Ok, so I have a 1993 ford escort gt that will not pump fuel through the fuel lines. I know the pump works, I can hear it kicking on and off, and if I remove the fuel lines from the pump fuel pours out. I know the lines are not clogged, I took a high pressure air pump and blew air through the lines, but for some reason when I hook up the lines it will not pump fuel through them, after turning it over if I remove the lines they are still dry. Any ideas?
Oh, and I know that the engine is getting fire, I found a screw leading to the injectors and when I pour gas in it, it will start for just a second.
If the fuel pump is developing enough pressure the gas should shoot out of the hose. Not pour out. So it sounds like the fuel pump isn’t developing enough fuel pressure.
And here’s a word of advice. Do not install an aftermarket fuel pump. Go to the dealer and get a FoMoCo fuel pump if possible. Because aftermarket fuel pumps don’t last in your vintage of Ford.
The pump might be able to spit some fuel out. But it just sounds likely that its mostly dead. Electrically ok maybe - but just so weak as a pump that it can’t actually pressure the lines.
So I’m just guessing that you need a new pump.
well, the pump is new. The car had sat for a number of years, and replacing the pump was the first thing I tried. and when the lines aren’t hooked up fuel comes pouring out very strongly…
New pumps can be bad off the shelf.
Other than that you’re obviously missing something.
You mention pulling lines & blowing air through them - blowing air from where to where? Hook the line up at the pump. Follow the line to each coupling. Work section by section - disconnect each coupling & energize the pump until you’ve worked all the way to the fuel rail. Also pull the fuel rail & inspect.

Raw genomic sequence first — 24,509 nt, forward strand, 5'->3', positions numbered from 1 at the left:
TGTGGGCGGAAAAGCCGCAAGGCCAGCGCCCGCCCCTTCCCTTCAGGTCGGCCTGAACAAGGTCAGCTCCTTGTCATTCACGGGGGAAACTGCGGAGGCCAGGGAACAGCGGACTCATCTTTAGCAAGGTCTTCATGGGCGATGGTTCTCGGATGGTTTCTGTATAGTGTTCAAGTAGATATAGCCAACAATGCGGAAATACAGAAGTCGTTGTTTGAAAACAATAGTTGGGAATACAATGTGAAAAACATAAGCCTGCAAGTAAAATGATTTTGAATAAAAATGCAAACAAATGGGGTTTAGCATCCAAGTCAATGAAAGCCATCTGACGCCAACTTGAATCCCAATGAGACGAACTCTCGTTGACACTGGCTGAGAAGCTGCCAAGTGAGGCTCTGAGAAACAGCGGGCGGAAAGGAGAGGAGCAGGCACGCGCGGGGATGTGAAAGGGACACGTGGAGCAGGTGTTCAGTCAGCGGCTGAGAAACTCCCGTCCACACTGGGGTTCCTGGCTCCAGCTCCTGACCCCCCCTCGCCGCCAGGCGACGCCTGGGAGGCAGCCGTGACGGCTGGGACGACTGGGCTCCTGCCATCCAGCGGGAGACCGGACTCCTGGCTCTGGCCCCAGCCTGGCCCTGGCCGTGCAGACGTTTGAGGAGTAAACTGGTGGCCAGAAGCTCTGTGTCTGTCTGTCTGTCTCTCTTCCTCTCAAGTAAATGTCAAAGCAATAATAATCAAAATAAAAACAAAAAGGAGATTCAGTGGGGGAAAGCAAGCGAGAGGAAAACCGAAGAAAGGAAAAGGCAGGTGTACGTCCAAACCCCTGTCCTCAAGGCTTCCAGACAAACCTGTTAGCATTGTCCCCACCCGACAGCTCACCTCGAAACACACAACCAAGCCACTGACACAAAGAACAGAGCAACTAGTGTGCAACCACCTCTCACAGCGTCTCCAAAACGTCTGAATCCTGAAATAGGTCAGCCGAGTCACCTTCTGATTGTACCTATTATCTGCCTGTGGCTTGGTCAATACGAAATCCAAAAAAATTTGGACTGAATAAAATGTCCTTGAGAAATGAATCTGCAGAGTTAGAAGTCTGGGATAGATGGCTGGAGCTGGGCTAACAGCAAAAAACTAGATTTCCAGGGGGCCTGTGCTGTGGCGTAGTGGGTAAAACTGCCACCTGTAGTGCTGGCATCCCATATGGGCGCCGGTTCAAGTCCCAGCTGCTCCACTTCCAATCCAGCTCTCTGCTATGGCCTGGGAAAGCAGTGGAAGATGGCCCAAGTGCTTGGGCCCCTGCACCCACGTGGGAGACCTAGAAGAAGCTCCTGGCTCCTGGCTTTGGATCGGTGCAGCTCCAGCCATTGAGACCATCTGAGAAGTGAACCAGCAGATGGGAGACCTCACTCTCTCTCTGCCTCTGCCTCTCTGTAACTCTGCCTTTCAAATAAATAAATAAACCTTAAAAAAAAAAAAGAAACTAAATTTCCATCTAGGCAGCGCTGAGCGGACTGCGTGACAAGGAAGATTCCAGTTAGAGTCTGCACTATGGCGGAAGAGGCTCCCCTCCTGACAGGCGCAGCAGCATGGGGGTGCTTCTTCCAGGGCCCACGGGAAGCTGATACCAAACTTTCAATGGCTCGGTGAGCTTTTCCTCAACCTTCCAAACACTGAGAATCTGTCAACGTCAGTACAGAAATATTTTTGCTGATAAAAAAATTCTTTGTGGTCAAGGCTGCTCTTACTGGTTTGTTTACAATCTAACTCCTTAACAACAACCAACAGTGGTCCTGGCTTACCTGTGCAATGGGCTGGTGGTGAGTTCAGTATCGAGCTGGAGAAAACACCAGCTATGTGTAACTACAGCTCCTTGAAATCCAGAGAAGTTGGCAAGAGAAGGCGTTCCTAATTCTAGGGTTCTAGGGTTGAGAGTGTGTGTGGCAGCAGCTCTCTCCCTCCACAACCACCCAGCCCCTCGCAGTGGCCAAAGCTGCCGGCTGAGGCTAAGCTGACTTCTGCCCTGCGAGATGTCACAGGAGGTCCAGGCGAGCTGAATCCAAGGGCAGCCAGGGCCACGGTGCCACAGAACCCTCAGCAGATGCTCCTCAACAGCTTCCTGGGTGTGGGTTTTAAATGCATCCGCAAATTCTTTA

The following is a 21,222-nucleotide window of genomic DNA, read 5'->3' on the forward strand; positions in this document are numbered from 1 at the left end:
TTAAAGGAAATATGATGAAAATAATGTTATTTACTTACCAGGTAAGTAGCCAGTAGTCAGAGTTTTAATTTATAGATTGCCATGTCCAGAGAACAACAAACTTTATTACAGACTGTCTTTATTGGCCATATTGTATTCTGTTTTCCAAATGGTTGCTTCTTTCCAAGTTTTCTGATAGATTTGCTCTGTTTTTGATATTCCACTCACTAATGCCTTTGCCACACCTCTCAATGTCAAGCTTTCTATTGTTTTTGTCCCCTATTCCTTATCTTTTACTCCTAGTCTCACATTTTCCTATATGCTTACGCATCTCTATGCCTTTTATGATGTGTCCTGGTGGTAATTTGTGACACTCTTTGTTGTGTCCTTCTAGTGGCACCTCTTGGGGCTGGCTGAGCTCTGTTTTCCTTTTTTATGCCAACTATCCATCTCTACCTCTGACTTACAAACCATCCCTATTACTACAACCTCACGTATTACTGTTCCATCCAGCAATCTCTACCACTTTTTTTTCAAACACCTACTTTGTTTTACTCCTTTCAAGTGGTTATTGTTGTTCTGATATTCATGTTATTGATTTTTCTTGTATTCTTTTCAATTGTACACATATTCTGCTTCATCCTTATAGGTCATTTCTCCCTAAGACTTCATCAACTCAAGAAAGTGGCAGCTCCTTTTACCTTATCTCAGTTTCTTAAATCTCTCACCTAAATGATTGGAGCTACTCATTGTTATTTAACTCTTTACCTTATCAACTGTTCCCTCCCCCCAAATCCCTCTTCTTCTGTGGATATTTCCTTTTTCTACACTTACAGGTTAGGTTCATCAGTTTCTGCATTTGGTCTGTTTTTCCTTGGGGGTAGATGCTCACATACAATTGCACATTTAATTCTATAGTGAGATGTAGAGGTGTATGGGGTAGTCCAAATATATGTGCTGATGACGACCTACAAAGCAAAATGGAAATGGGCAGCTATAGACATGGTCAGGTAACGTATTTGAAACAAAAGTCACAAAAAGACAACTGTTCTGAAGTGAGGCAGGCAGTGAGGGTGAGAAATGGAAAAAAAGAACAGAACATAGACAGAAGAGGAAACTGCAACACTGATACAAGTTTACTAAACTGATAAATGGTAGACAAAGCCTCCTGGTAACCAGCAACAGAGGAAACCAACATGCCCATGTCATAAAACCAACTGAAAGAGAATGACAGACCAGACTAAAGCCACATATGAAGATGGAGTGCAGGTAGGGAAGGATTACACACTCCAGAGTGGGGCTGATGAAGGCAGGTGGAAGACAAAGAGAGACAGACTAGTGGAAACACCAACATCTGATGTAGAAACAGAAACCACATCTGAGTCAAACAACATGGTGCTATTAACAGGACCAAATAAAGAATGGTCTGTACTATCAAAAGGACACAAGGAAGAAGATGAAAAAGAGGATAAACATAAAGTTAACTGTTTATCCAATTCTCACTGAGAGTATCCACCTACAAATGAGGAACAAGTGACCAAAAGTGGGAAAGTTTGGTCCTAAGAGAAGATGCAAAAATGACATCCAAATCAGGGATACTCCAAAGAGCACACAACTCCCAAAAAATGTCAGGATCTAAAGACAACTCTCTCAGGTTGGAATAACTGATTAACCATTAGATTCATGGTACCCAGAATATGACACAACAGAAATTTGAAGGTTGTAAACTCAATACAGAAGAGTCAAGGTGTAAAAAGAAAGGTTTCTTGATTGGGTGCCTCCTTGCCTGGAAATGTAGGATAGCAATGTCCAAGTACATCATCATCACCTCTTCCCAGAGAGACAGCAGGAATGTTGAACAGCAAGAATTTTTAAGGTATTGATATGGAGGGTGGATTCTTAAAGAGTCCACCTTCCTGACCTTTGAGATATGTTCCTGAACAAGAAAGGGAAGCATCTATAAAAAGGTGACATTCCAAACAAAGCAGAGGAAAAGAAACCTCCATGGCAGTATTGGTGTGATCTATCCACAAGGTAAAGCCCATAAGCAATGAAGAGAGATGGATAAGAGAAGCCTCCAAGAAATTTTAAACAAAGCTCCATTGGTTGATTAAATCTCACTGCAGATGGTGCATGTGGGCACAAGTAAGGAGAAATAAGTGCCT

This should be a TFI car. The ignition module provides a pulse to the ECM which then provides a ground for the pump relay.
Look at the diagnostic connector where the codes are pulled and you should see a tan wire with a green stripe. This particular wire goes to a splice in the pump relay/ECM circuit. Run a jumper wire from that wire to ground somewhere and see if the pump works. If the pump runs then the diagnosis has to go a bit further as to why the ECM is not providing a ground.
With a VOM or test lamp connected to a power source (Not ground) you should see a ground in that circuit when the key is turned on but only for a couple of seconds. When the engine is being cranked over by the starter motor you should see the ground reappear. If not, you should consider the possibility of a faulty ignition module or internal ECM circuit fault.
How about the fuel filter? Did you change it?
Thought: The system has a return (to the tank). If the return is blocked, the pump will assume the lines are pressurized, even though they may be empty. Did you check all the lines? Or just from the pump to the fuel rail?